- All federal fund draws should be timed so that funds are on deposit with the State Treasurer no more than two business days prior to the disbursement. Federal funds are drawn on a reimbursable basis. Requests for funds are completed via internet. When funds are received, the bank calls to inform the Grants Accountant that the requisitioned funds have been deposited. The Grants Accountant then informs the cashiers of the incoming deposit and the funds are receipted to the appropriate accounts. The bank will fax a copy of the deposit received so the University will have the proper documentation.
- State Agencies shall accept electronic payments (credit/debit cards [merchant cards] and electronic fund transfer (EFT)), in accordance with G.S. 147-86.22, to the maximum extent possible and consistent with sound business practices. The University must submit a business plan to the State Controller for evaluation prior to the acceptance of electronic payments. The University utilizes the Master Service Agreement (MSA) for electronic payment processing. Policies and procedures are established to facilitate the use of electronic payments. These policies and procedures incorporate the statewide electronic payment policies and procedures (https://www.osc.nc.gov/state-employees/statewide-electronic-commerce-program-secp ) and included as a part of the University’s cash management plan.
The processing of a payment by credit/debit card shall be no slower than the processing of payment by check for the actual deposit of funds to a state account. All monies received shall be deposited with the State Treasurer pursuant to G.S. 147-77 and G.S 147-77 69.1.
All credit card transactions must be settled daily (except for weekends and banking holidays). This daily settlement requirement includes University breaks and extended holidays. Weekend transactions must be settled Monday morning.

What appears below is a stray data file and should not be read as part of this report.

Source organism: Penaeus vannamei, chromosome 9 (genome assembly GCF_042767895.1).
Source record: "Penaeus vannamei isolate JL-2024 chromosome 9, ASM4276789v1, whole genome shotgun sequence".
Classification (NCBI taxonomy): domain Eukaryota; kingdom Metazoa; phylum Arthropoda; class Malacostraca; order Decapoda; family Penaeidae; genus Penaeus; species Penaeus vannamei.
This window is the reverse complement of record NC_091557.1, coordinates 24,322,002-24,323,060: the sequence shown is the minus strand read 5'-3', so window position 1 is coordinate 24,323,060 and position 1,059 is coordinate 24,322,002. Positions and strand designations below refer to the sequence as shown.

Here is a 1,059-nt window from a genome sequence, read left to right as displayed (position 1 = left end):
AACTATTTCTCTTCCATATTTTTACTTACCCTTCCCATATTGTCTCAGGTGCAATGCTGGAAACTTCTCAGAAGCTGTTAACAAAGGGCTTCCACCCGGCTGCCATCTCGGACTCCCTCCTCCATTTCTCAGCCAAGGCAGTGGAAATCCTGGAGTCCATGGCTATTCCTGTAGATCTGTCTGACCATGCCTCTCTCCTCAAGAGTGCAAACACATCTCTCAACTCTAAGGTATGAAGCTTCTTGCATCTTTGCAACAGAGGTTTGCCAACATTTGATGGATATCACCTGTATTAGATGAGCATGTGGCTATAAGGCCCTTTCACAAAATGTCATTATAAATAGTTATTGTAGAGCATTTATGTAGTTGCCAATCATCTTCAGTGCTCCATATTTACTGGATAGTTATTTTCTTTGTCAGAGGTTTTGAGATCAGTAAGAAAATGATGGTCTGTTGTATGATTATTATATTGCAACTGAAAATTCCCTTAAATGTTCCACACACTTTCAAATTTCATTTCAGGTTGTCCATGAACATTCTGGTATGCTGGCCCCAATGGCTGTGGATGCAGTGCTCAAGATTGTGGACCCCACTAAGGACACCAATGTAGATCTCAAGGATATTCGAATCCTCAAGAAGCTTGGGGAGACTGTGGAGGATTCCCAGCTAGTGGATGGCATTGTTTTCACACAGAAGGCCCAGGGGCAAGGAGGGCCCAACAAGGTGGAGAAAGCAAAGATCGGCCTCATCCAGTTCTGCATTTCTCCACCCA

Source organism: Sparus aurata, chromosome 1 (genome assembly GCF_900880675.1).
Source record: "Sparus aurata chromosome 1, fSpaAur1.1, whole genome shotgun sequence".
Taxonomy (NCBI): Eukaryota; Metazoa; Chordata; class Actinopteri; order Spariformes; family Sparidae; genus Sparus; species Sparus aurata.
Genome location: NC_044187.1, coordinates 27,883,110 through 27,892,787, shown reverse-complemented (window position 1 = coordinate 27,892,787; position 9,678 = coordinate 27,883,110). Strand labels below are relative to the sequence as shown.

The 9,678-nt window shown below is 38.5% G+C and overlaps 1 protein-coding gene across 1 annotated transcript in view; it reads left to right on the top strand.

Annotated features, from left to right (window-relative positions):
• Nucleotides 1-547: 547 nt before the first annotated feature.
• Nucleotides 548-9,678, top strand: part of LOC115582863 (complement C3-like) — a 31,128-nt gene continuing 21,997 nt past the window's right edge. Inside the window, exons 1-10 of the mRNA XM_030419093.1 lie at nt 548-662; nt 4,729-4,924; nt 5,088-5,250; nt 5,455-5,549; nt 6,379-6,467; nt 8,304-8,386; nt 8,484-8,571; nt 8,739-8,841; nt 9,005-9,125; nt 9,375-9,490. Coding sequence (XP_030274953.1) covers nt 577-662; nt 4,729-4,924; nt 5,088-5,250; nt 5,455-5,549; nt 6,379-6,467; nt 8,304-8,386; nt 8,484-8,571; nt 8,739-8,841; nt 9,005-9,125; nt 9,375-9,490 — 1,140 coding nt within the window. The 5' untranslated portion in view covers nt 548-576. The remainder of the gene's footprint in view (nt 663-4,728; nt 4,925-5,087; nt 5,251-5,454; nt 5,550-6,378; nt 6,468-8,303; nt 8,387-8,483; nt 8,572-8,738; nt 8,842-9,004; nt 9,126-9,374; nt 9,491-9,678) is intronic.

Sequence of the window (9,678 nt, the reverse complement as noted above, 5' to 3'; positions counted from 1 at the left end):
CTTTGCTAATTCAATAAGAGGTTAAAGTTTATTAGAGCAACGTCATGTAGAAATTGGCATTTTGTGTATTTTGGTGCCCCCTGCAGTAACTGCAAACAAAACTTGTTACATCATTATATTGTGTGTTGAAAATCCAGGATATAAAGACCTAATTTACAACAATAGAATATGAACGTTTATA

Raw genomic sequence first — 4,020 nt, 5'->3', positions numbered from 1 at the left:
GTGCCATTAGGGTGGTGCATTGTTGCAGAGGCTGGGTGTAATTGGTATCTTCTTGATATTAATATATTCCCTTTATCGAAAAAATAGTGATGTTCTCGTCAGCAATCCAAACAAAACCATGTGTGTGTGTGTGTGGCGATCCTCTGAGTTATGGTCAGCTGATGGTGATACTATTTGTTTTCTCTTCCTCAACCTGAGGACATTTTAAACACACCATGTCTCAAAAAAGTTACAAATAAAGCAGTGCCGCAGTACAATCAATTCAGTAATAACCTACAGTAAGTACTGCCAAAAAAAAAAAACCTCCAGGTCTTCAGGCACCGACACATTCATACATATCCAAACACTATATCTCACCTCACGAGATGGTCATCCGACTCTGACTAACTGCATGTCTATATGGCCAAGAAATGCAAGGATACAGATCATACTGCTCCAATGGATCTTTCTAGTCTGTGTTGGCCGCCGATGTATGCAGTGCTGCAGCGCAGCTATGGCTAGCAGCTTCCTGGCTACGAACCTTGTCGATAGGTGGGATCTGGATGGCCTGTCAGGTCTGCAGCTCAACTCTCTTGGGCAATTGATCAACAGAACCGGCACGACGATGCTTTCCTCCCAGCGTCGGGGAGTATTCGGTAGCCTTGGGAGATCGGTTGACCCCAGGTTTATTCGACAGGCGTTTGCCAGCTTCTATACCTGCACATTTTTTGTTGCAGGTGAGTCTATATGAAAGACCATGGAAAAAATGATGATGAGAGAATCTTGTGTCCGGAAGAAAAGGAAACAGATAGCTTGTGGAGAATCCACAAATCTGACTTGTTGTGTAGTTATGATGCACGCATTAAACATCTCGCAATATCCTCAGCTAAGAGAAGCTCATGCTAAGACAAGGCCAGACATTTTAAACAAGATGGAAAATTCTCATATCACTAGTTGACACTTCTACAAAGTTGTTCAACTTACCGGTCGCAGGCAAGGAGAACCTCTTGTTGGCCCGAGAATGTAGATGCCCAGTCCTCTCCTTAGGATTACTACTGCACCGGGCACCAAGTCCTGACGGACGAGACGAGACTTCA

The University accepts Visa, MasterCard, and Discover credit cards, certifies deposits when received at the Department of State Treasurer and utilizes a separate bank account to facilitate timely processing and certification. The University accepts payments via credit and debit cards with the use of internet applications for student payments of tuition, fees and charges. The University utilizes the electronic funds transfer services with SunTrust Bank for merchant card services acquired through the State Controller’s Master Service Agreement (MSA). Departments cannot negotiate their own contracts with credit card processing companies. All merchant accounts for accepting credit cards must be approved by the Bursar and participate in the State’s MSA.
The cost of the services secured through the MSA for outbound electronic transfers are paid with University’s institutional funds for all non-payroll transactions. The University reserves the right to charge transaction fees for electronic inbound credit card transactions, however, at this time, no fees are being charged. Transaction fees for student online payments are retained by the third-party vendor (TouchNet) and are not received by the University.